With all the talk of the dollar being replaced by the euro or the yuan, one may have easily missed Weibo - among China’s largest micro-blogging sites – annoucing the launch of a virtual currency aptly named weibi.
Through this move the Chinese ‘Twitter’ is trying to generate some revenue from its impressive user base (estimated at 200 million). The curreny is equivalent to one yuan for each unit and users can use their bank accounts or online payment tool Alipay to top up their weibi account.
The introduction of fees Weibo runs the risk of antagonising the micro-blogging community and killing the golden goose. If that happens, it will always have the possibility to devaluate the weibi.
Chinese wind turbines may not be as advanced in terms of technology as their overseas competitors’ but they are up to 30% cheaper. This explains partly how Chinese wind manufacturers emerged from nowhere – before 2006 there was no Chinese firm in the top 10 global manufacturers - and managed to capture a significant share in the world markets. Help from the government to develop “indigenous technology” and traditional market-for-technology probably explain the rest of the success.
In addition to selling turbines, a number of Chinese companies are taking further step by establishing themselves directly abroad. The Longyuan Power Group acquired rights to develop a 100 megawatt project in Canada. Sinowell just agreed on a EUR 1.5 billion investment to build a 1500 megawatt windfarm in Ireland and is exploring offshore farms in Greece. It is no surprise either that a couple of month ago, Sinovel released a 6 megawatt turbine prototype (with 128 meter blades in diameter) and announced it is working on a 10 megawatt turbine, the world’s largest.
The question now is how Western governments and companies can counter China’s succesful industrial policies.
Until recently the high level discussions between the United States and China focused on traditional issues of defense and economy. This year one of the topics addressed was cybersecurity.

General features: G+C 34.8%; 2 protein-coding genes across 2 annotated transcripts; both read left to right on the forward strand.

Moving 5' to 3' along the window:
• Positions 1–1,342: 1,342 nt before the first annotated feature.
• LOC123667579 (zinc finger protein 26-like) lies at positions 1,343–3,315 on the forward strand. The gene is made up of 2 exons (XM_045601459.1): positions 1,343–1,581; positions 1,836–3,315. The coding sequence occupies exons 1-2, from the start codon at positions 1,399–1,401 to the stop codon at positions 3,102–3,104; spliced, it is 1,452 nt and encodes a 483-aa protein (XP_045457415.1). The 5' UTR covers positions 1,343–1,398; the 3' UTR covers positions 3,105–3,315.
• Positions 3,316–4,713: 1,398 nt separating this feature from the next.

While the concern on the Chinese side seems to be the policing of the network, the Americans worry increasingly about the protection of the network. In a nutshell, there is a concern that, as pointed out by a recent report of the conservative Heritage Foundation, “China could exploit its position as one of the world’s largest producers of computer chips, motherboards, and other physical parts of the Internet to affect infrastructure”. For James Mulvenon, the real problem is not about testing hardware at the point of entry (including third party certification) but rather controlling everything that takes place afterwards (e.g., remote maintenance and upgrades).
While some of the Washington hawks fret about network maintenance conducted from Shenzhen, I wonder what the Chinese do with the upgrades and patches from San Jose and Redmond.
For sure it is hard to miss the growing relationship between China and Africa. Be it for natural resources (oil, copper or agricultural land) and infrastructure (construction of highways or railways), Chinese firms are now a common sight across the continent – part of the success of these partnerships is attributed to the fact that, unlike aid from the West, no particular conditionalities are attached to the deals.
According to Nature, China is now adding scientific collaboration to its vibrant trade relationship with Africa. An ambitious scheme launched in 2009 set the ground for scientific exchange, including funding for scientific projects (e.g., solar lighting in Tunisia, biogas in Ethiopia or hydropower in the Central African Republic) and scholarships for African students.
So far not all the objectives have been met but that shouldn’t be a real problem given China’s track record to plan and deliver. Like with any technology transfer (soft or hard) the real success will lie with the beneficiary’s capacity to appropriate the knowledge and make it work in a domestic context over the long run.